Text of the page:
Five reasons why the LCBO sad child posters should go down

The LCBO (Liquor Control Board of Ontario) is “an Ontario government enterprise and one of the world’s largest buyers and retailers of beverage alcohol.” Posters like the one below (Photo by: The Ethical Adman) can be seen in many LCBO stores. They are part of what LCBO calls the Social Responsibility program. Below are five reasons why Ontarians would be better off if they didn’t have to look at these posters every time they buy alcoholic beverages. 

1. They are vague

What does it mean to drink responsibly? How many times per day? How large should the drinks be? What should the alcohol content be? How far should my children be when I’m drinking? Should we engage in any specific rhetorical rituals before starting to drink, like explaining to others that we are about to have a drink? Are there any thought processes we should practice? If so, what kinds of thought processes?

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I could keep going with these questions, but you get the picture. Even if I wanted to follow LCBO’s advice to drink responsibly, if I don’t know LCBO’s definition of responsible drinking, I will not be able to follow this advice. What if my definition of responsible drinking is completely out of line compared to the LCBO definition? Then, the poster will be completely ineffective. I think that I am already drinking responsibly. So, there is no need for me to change anything even though my drinking habits may not satisfy the desires of the LCBO’s poster-makers.

2. They are self-contradicting

The poster says that the lessons we, their parents, teach are important to our children. So far so good. I want my children to learn from me. In fact, I want them to learn from me and not from some government bureaucrat  that treats other adults like children who need others to remind them to behave responsibly. This is why, if I am to follow LCBO’s advice to provide a good role model to my children, I should NOT give any weight to the poster. If I give any weight to the LCBO poster, I am sending the message to my children that I accept being treated like a child by other individuals (i.e., the LCBO poster-makers). I certainly do not want to send this message to my children. Therefore, as a good parent, I must ignore the poster.

3. They are hypocritical

Imagine a cocaine dealer coming to his buyer and saying: “Your children look up to you, use cocaine responsibly.” You can imagine what the likely reaction to this “advice” would be. If I was a cocaine user, I would politely suggest to my dealer that he change his occupation if he is worried about the negative effects of cocaine use on the well being of my children. So, why should my alcohol provider get any other treatment? Only because his selling of alcohol is legal and the drug dealer’s selling of cocaine is not? I wouldn’t say so. We know that prohibition laws are arbitrary. Someone could decide tomorrow to ban a substance that was perfectly legal yesterday. Having this in mind, my answer to the LCBO poster-maker worrying about the well being of my children would be: If your emotional distress caused by your lack of trust in my ability to exercise responsibility is so high that you feel the need for sticking a poster in front of my face, please feel free to sell some other substance to me. I don’t know, maybe strawberries. They’re healthy and children like them too.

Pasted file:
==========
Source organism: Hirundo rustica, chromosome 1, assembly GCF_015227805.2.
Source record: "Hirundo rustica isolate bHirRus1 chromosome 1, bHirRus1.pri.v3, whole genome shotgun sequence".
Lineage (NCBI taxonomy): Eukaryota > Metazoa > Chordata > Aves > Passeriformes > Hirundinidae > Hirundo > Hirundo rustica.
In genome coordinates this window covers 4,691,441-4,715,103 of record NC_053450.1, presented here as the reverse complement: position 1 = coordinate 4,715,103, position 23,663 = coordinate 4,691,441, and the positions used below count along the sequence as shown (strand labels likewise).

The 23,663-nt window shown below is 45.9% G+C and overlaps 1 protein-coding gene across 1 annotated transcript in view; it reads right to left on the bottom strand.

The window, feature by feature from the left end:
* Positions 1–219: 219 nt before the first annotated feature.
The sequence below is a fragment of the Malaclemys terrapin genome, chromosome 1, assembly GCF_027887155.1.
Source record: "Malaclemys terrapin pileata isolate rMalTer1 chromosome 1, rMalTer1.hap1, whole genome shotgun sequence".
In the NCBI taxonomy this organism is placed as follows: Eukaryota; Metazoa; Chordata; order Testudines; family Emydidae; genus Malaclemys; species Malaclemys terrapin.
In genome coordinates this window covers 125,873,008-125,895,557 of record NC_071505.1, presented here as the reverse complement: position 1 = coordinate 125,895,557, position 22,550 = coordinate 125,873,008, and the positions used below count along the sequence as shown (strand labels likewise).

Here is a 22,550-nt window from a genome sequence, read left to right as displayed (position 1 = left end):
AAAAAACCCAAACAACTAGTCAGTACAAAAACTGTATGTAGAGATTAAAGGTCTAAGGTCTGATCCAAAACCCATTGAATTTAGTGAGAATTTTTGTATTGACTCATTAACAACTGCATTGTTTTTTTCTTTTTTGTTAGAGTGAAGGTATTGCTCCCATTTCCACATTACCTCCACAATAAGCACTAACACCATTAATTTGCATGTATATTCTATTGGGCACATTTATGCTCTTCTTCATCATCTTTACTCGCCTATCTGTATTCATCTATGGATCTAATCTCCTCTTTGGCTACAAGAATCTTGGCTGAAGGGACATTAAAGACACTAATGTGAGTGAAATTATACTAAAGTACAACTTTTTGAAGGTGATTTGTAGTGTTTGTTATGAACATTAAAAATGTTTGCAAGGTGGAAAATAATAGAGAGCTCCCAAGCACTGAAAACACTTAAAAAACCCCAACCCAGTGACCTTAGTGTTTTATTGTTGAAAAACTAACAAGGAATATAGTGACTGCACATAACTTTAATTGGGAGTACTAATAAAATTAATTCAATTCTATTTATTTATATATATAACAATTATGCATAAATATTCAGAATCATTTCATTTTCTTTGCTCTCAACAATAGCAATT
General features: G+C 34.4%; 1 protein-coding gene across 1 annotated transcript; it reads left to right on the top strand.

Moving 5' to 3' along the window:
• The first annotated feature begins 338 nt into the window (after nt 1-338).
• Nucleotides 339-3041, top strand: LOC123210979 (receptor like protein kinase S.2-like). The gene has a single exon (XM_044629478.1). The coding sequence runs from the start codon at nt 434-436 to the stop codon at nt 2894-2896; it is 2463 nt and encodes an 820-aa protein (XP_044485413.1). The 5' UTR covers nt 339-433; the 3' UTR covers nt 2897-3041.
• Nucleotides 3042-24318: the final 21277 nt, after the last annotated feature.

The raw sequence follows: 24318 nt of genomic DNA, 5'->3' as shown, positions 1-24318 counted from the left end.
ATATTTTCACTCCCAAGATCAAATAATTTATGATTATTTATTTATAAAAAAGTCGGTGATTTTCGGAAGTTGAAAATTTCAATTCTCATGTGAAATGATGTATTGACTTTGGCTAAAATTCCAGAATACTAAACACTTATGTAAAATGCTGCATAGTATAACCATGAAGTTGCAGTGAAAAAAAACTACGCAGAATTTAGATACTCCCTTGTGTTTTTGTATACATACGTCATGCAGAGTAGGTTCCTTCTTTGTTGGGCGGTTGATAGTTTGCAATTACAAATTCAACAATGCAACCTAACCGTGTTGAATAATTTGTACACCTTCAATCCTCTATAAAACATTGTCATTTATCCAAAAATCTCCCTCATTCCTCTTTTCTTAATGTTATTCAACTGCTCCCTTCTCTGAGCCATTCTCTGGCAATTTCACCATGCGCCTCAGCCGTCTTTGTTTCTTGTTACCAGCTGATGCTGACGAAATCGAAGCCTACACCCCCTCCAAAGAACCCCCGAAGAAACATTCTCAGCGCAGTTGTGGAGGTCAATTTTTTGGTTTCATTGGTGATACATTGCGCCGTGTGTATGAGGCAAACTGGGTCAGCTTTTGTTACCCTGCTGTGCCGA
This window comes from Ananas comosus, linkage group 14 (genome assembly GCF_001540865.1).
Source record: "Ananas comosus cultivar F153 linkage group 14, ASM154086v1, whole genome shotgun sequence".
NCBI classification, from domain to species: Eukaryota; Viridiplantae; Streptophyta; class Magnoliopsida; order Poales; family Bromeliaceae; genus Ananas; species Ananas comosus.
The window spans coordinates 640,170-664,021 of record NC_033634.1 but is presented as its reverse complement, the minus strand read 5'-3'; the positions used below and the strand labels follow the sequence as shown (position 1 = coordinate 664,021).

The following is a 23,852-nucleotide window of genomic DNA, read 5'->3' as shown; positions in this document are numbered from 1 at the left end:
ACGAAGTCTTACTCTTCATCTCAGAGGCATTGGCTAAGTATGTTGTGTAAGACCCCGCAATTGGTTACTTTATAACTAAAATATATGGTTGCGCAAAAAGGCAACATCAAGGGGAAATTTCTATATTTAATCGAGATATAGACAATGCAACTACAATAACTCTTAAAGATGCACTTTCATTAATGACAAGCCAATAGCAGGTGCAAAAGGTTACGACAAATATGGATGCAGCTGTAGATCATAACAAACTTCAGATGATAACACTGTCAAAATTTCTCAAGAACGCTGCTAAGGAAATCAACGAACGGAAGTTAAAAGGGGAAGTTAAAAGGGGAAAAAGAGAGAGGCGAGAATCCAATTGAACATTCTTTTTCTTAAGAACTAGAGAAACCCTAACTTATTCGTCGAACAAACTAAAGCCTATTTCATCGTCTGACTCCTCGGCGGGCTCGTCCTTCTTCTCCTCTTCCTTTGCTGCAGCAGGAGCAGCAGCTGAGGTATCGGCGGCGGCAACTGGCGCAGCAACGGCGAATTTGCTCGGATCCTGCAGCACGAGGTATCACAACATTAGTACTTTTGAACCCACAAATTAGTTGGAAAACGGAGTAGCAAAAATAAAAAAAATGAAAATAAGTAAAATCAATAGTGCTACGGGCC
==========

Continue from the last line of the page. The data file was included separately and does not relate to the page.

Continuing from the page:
4. They induce emotional distress in our children

The first couple of times my daughter saw the LCBO sad child poster, she did not ask anything but became strangely silent. Then, after seeing the poster two or three more times, my daughter asked me: “Why is this girl so sad?” I didn’t have a good answer right away. I mean, I did have a good answer, but not an answer that a seven-year-old would understand. Over time, I managed to persuade her that there is no association whatsoever between that girl on the poster and her; that the girl on the poster is sad because that’s how she was supposed to look for the photo-shoot, not because her parents go to the LCBO. My daughter now understands that there are some people who feel good about themselves when they try to make others feel bad about themselves. These people made the poster.

5. They increase, rather than reduce our need for alcohol

(Warning: Any satire you might find in this point is intentional.)

After a person of normal intelligence sees the LCBO sad child poster, he or she generally goes through the mental process of realizing the above four points. This is generally followed by a feeling of frustration and mental pain, pain resulting from realizing that some people may actually think you are that dumb and not notice the arrogance and disrespect in the poster. There are different ways one can ease this pain. Some people exercise, some eat, some meditate, some talk to their friends, some use drugs, and some drink alcohol. Since you are already at the liquor store, buying some more alcohol seems to be the most convenient pain killing option at the moment. Although I don’t think other people’s alcohol consumption should be any of my concerns, and thus I would not include reason #5 into my personal list of reasons why the LCBO sad child poster should go down, we know that the LCBO poster-makers, at least on paper, care about our alcohol consumption. Thus, if their objective is to have some control over our alcohol consumption, they should seriously consider removing the sad child poster. The poster increases our need for drinking.

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